In response to the opposition, Mano bankas stated that each trademark should be protected in the form in which it is registered, meaning that all the elements of the opposed mark and the impression given by those elements were protected. The figurative element was equally as important as the verbal element ‘mano.bank’ and was not negligible. The compared marks differed visually and phonetically, while the marks could not be compared semantically since the earlier marks consisted of the invented word ‘monabanq’. If an earlier EU trademark is not known in the member state in which a later trademark is used, the use of the later mark cannot, in principle, take unfair advantage of, or be detrimental to, the distinctive character or the repute of the earlier trademark.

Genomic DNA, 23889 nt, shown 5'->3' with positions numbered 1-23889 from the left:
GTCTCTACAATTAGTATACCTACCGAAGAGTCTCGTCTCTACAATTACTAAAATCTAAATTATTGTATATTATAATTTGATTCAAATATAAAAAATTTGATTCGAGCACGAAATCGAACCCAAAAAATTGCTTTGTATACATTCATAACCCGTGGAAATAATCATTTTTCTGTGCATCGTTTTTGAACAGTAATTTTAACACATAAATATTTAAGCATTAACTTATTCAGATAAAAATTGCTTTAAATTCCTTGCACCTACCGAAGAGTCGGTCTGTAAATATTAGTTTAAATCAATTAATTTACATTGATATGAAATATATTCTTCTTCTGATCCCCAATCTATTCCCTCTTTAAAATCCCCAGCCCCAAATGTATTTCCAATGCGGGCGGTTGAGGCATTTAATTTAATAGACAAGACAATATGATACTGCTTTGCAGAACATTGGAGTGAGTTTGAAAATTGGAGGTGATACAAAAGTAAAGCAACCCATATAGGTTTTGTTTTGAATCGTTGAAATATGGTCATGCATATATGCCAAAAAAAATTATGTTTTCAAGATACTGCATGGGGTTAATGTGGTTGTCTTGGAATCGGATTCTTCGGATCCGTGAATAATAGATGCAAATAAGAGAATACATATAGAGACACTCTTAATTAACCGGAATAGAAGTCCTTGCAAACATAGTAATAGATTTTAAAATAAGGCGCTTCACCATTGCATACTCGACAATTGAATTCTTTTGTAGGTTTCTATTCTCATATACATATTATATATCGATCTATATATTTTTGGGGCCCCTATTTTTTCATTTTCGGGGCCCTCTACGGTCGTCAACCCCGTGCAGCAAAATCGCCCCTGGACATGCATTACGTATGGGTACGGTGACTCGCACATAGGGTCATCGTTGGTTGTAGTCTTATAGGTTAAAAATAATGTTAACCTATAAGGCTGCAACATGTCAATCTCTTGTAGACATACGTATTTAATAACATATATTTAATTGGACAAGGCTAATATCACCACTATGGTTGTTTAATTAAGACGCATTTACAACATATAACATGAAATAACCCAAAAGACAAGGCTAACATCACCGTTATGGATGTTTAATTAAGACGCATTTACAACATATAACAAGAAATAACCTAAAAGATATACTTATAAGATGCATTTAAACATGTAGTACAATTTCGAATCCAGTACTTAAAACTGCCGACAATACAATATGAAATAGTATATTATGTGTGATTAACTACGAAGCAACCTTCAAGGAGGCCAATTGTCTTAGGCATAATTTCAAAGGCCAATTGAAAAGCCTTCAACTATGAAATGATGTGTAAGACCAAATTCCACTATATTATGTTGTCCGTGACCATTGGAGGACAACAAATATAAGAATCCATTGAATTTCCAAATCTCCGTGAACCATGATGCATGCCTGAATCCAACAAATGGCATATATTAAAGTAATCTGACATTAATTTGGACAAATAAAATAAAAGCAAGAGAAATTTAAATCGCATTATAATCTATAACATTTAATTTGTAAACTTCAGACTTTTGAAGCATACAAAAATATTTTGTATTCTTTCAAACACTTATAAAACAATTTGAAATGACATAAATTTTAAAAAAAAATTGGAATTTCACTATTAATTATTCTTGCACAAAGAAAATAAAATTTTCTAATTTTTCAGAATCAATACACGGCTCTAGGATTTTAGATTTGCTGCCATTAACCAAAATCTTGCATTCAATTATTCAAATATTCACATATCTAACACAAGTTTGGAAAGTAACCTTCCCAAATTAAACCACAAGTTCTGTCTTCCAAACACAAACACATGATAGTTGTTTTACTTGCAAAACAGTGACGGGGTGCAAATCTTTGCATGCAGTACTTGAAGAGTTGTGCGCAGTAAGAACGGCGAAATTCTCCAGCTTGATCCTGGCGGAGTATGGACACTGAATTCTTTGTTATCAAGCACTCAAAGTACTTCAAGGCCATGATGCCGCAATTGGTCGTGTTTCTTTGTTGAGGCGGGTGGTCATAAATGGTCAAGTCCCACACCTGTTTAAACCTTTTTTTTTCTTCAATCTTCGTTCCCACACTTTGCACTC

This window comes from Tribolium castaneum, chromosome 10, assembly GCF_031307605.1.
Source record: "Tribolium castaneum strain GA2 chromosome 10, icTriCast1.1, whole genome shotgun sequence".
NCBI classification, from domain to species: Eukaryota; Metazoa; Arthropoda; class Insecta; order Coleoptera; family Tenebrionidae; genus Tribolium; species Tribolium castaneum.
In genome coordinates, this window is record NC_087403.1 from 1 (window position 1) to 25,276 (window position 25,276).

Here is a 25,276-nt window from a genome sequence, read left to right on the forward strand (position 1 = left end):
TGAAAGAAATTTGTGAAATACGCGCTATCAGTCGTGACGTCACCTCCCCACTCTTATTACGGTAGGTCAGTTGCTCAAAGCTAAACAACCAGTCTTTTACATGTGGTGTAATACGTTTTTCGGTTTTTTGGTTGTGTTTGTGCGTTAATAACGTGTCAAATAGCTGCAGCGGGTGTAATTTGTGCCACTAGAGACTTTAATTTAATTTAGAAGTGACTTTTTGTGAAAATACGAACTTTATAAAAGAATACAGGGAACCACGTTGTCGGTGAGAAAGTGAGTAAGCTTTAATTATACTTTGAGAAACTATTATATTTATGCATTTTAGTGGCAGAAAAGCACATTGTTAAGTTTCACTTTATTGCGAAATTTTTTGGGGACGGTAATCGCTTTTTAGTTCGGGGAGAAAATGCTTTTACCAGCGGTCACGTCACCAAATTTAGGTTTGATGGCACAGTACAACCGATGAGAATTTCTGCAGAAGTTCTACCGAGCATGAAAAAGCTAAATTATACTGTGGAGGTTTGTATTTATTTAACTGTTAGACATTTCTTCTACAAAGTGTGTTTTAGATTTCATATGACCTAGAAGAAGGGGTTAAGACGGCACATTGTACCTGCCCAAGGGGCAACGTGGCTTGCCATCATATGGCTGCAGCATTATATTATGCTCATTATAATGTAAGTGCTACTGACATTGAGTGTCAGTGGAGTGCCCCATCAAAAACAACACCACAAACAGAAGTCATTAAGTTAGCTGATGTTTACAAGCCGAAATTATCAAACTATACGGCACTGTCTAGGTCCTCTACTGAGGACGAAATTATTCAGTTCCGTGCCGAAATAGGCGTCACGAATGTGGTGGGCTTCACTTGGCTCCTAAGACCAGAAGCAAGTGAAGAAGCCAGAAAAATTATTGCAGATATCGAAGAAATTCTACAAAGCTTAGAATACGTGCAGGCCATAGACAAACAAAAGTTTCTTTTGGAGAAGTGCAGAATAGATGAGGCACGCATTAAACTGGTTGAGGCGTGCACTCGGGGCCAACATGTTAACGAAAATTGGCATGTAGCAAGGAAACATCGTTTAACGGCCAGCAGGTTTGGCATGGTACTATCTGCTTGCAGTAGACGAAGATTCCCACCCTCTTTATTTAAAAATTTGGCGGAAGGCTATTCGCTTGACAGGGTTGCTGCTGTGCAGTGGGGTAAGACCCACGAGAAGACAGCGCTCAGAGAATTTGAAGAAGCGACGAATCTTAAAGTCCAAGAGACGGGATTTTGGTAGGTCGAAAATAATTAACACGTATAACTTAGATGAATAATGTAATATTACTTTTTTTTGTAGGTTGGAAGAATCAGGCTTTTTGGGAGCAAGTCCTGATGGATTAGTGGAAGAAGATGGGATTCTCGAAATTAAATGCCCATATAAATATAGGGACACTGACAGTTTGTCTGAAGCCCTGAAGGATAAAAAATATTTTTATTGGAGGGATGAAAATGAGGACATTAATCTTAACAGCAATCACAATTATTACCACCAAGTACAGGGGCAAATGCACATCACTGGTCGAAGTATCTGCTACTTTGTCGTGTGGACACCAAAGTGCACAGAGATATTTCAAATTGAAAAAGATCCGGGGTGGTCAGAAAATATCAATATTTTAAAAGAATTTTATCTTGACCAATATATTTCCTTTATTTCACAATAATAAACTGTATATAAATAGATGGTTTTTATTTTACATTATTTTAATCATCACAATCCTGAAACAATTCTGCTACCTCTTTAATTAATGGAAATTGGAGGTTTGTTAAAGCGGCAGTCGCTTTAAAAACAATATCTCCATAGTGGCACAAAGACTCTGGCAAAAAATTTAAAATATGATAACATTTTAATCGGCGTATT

On 3 July 2020 the Appeals Division refused the opposition and declared that the opposed mark met the requirements for registration based on the following arguments:
– One of the fundamental principles of the legal protection of trademarks is that of territoriality. The owner has exclusive rights to the trademark and may enforce these rights only where the trademark is protected in accordance with the procedure established by the legal acts of that state. Here, the opposition had been filed against an application for a Lithuanian trademark. Therefore, the similarity of the marks and the likelihood of confusion should be assessed from the point of view of the average Lithuanian consumer.